We have orbiting robots around Mars just as we do around Earth. The Mars orbiters do have a unique advantage over their Earth counterparts; they can see the surface of the whole planet whilst the Earth robots can only see 30% of the land on Earth. The Mars robots haven’t seen any trace of volcanic activity. They’ve seen huge landslides and tiny dust devils and melting and thawing ice, but no volcanic activity. And active volcanoes are pretty hard to hide (except on Earth, where most of the planet’s active volcanoes are underwater).
Small gas seeps wouldn’t really be visible to the orbiting eyes and they are a possible source of the atmospheric methane that we’ve recently detected (which was detected, by the way, by telescopes located on top of Earth’s biggest volcano, the island of Hawaii). So the methane could be coming from geologic sources.
But there’s another source of atmosphere methane that’s even more intriguing. You produce methane every day of your life. It’s a common by-product of the bacterial metabolic processes that digest your food for you. Cows produce methane, your dog produces methane, it is produced in abundance by teen-aged boys who find it a great source of humor. Everything that eats produces methane as a result of that eating. Methane production, in short, is a sign of LIFE.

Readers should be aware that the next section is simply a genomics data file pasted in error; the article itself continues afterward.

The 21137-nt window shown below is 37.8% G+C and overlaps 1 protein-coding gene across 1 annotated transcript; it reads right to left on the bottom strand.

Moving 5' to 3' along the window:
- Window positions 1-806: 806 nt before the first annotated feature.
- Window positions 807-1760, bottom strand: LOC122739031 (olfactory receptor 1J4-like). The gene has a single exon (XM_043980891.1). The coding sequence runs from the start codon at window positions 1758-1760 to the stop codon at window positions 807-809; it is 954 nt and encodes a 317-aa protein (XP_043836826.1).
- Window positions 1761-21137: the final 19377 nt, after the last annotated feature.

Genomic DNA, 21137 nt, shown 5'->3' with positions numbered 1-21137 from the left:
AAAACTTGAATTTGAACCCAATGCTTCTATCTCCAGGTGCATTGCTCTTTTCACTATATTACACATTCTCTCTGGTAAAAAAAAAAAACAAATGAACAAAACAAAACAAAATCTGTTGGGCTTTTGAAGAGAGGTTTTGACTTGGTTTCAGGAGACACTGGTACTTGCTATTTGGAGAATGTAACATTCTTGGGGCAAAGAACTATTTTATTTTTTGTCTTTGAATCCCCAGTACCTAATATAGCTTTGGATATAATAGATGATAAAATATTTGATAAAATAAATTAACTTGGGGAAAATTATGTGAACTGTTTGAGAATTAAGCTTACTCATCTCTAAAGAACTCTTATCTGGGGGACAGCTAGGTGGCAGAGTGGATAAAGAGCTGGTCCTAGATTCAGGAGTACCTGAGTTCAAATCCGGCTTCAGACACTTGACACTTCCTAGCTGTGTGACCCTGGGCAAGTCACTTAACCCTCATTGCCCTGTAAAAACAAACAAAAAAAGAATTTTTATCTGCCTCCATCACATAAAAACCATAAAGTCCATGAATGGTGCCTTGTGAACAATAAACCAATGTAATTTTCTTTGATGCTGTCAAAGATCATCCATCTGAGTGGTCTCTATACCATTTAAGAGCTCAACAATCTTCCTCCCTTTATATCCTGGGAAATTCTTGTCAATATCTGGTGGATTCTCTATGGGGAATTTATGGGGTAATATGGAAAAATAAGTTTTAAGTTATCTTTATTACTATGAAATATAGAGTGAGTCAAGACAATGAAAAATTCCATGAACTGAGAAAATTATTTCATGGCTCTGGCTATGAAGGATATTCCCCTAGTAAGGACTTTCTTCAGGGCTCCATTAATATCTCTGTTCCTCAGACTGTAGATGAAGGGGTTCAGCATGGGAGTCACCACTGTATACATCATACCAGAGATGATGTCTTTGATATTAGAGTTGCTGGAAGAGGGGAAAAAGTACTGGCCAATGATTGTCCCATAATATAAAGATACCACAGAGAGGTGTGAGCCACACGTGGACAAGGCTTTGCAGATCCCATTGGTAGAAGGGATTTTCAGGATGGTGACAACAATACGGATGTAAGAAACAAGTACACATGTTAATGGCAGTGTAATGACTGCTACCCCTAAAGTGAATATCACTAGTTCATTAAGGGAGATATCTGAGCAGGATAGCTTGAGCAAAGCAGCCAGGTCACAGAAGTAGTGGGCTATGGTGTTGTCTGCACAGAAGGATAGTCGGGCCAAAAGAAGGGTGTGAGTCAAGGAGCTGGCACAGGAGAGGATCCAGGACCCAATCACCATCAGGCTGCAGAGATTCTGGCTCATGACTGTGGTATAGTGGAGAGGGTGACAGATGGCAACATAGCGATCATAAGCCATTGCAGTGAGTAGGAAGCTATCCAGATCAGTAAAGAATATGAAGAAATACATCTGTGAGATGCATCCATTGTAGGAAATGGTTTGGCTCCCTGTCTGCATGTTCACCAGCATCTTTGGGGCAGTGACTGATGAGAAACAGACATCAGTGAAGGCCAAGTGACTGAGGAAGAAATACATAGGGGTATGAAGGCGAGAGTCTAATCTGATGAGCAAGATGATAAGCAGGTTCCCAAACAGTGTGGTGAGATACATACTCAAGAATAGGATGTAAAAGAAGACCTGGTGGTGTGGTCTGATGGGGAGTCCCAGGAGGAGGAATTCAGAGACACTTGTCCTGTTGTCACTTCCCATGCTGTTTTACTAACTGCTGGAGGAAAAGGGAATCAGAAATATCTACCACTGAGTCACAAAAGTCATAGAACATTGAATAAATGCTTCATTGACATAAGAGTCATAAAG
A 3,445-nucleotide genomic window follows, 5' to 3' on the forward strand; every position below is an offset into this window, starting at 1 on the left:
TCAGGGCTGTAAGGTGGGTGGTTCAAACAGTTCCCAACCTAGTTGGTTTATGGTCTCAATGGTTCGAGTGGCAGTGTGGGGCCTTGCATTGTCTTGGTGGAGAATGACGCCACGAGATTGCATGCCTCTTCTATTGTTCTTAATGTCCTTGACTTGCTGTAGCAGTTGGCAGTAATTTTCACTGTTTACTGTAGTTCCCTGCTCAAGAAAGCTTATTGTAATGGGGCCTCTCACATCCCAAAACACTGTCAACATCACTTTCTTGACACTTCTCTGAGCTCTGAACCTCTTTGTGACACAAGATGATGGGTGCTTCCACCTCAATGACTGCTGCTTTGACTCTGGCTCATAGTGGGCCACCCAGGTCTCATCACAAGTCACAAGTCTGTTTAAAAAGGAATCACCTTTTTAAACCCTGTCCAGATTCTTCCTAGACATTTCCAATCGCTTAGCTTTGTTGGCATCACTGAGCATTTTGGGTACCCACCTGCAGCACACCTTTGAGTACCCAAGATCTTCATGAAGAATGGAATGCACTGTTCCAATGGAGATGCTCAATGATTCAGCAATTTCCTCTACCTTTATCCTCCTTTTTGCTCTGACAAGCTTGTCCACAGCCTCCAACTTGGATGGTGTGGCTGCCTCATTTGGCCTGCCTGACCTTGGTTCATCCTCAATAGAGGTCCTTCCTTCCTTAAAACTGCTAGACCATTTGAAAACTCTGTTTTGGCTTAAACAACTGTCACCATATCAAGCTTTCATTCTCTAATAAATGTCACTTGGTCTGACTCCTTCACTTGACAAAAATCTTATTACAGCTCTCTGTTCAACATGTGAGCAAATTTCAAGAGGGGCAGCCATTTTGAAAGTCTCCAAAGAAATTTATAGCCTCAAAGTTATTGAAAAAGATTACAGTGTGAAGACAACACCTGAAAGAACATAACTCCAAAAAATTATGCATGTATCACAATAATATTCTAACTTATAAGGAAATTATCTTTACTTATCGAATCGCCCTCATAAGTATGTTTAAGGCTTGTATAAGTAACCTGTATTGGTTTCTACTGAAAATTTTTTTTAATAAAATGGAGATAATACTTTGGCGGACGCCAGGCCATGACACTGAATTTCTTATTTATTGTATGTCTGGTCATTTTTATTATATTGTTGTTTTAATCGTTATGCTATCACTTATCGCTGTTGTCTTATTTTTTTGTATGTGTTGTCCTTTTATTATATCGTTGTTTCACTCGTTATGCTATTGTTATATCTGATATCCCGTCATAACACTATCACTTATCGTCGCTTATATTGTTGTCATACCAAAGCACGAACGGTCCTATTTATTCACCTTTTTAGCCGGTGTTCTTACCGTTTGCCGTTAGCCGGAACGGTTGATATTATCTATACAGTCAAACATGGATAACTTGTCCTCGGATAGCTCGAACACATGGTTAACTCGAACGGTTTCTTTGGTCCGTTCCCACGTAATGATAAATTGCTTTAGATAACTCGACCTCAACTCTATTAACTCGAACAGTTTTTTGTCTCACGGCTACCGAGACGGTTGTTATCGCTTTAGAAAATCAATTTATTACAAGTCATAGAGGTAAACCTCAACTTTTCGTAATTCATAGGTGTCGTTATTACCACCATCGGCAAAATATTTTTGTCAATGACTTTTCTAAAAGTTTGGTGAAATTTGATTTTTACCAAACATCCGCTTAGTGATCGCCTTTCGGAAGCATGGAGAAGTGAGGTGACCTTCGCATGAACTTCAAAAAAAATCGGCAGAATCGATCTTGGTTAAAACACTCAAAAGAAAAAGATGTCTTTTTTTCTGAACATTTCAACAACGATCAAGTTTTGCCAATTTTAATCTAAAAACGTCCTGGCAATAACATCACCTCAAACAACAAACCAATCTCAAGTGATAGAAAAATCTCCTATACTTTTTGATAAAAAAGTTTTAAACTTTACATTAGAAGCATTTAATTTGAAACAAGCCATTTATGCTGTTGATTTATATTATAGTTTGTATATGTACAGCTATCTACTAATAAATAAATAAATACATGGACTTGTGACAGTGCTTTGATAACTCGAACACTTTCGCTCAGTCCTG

The methane in the atmosphere of Mars could mean, without question, that there’s some kind of life on a ‘dead and lifeless’ planet. There’s not much methane in Mars’ atmosphere, unlike Earth, where cows produce it by the metric ton. There’s not a whole lot of whatever is making it. Small gas seeps fit the bill as could subsurface bacteria that survive the intense Martian cold and thin atmosphere by living underground.
Kids who come to the Planetarium ask me all the time “Miss, is there life anywhere else in the solar system?” I used to tell them that there were only two places where life-as-we-know-it could survive. The atmosphere of Jupiter (still a viable option but there are no plans that I know of on the drawing board to go and check) and Europa, one of the moons of Jupiter. There is one other very viable candidate that I’ll talk about next; and now, I’ll be proud to add Mars.
If there is life on Mars, it’s probably not any more complicated than a bacterium, but those bacteria could tell us volumes of information about the origins of life on our own planet. Do the Martian bacteria have DNA? Are they just like our bacteria or radically different? Did Martian life take a space ride deep inside a rock blasted from the Martian surface by a meteor impact and wind up here on Earth? Are we all Martians? Science is full of surprises and all you have to do is wait for the answers.
Besides carbon, the other requirement for life-as-we-know-it is liquid water. Those underground bacteria could easily have access to water on Mars in the form of ice which their internal heat could melt or there could be liquid water below the ice, just as there is in Antarctica.
Liquid water is a comparative rarity in the solar system. There’s literally tons of water, but most of it is ice. Until very recently the only place we knew of with lots of liquid water is Earth. But those roaming robots have shown us that there are at least two other places out there that probably have more liquid water than Earth, much more.